The possibly autistic son of the last full-blooded chief of the Mohawk tribe and the daughter of a Hungarian nobleman of the Hapsburg Dynasty documented construction sites around town in childlike colored-pencil and marker drawings. The title for the exhibition comes from his hand-printed commentary on one of these. The full text reads:
WE TEARING DOWN MORE OF HOUSES & APARTMENT ON HARRISON & HOMESTEAD PLACE THREE APT & 10 HOUSE WILL BEING RAZED TO CLEARING WAY FOR CONSTRUCTION OF NEW WESTWOOD MAGIC SHOP & COSTUME SHOPPE.
That statement capsulizes Thunder-Sky’s motivation in making these drawings. Keith Banner, co-founder of Thunder-Sky, Inc., which exists to preserve the artist’s body of work, explained in the obituary for Thunder-Sky in the Enquirer that “in his drawings, Raymond documented the destruction of urban blight, replacing it with his vision of heaven on earth. He was always drawing his next destination.”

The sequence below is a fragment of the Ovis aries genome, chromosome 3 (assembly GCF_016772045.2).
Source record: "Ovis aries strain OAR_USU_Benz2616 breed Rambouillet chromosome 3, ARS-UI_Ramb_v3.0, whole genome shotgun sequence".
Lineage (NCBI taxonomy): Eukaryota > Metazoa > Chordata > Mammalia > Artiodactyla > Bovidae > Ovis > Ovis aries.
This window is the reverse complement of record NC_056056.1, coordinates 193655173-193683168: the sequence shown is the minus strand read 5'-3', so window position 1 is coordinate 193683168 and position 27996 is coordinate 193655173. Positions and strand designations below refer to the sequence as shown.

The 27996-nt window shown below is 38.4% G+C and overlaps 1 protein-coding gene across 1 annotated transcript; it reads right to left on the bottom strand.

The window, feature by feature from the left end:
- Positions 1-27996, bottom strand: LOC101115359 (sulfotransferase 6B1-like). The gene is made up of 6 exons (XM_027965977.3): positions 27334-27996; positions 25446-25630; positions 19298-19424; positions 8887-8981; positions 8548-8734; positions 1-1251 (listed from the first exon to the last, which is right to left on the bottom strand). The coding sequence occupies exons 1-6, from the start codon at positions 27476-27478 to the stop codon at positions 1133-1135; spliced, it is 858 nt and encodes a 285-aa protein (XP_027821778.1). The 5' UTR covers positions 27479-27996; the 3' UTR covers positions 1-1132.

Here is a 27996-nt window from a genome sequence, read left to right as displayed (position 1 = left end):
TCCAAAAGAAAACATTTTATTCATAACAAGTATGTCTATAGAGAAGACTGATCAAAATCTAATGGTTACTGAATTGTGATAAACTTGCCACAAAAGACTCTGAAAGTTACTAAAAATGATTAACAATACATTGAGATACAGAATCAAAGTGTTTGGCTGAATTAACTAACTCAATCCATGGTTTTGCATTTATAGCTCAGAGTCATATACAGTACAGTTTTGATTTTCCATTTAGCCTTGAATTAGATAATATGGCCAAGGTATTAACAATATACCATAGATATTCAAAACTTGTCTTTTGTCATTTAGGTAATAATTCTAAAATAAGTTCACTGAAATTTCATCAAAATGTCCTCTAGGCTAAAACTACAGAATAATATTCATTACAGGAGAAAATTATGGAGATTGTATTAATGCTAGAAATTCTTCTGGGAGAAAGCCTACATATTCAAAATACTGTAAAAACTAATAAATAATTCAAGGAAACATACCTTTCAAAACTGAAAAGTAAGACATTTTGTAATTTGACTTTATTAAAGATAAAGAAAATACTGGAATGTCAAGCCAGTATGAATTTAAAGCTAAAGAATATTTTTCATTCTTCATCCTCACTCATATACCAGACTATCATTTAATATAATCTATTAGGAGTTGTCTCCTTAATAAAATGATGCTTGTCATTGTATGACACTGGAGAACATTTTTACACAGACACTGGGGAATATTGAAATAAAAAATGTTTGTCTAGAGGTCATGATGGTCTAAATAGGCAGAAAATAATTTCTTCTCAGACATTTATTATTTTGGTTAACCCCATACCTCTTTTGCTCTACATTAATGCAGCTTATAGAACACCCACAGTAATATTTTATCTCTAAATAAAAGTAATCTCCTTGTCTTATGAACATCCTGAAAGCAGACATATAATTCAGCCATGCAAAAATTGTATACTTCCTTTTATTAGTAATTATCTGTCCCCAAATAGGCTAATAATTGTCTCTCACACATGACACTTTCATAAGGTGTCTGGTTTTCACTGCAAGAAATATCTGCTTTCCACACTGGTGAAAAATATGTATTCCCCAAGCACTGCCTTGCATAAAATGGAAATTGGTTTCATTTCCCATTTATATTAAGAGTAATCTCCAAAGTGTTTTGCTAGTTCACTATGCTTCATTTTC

Johnson, whose day job is as a fine carpenter, started making masks during a period of personal despair. While he was undergoing chemotherapy in 2004, his youngest son, Thor, committed suicide at age 23.
Johnson tried to work through his grief by writing plays and doing performances, but it was discovering mask making that helped him with the healing process.
In December 2005, Johnson purchased a diorama by Claudio Himinez, a Día de los Muertos artist, in a free-trade art gallery in Gainesville, FL. It was only about 12” square, and yet it included 62 individual masks, each one about 1 ½” tall. In the foreground, three workers sat at a table. The title of the piece was La Mascara. He realized then that masks could be the perfect vehicle for expressing his emotions.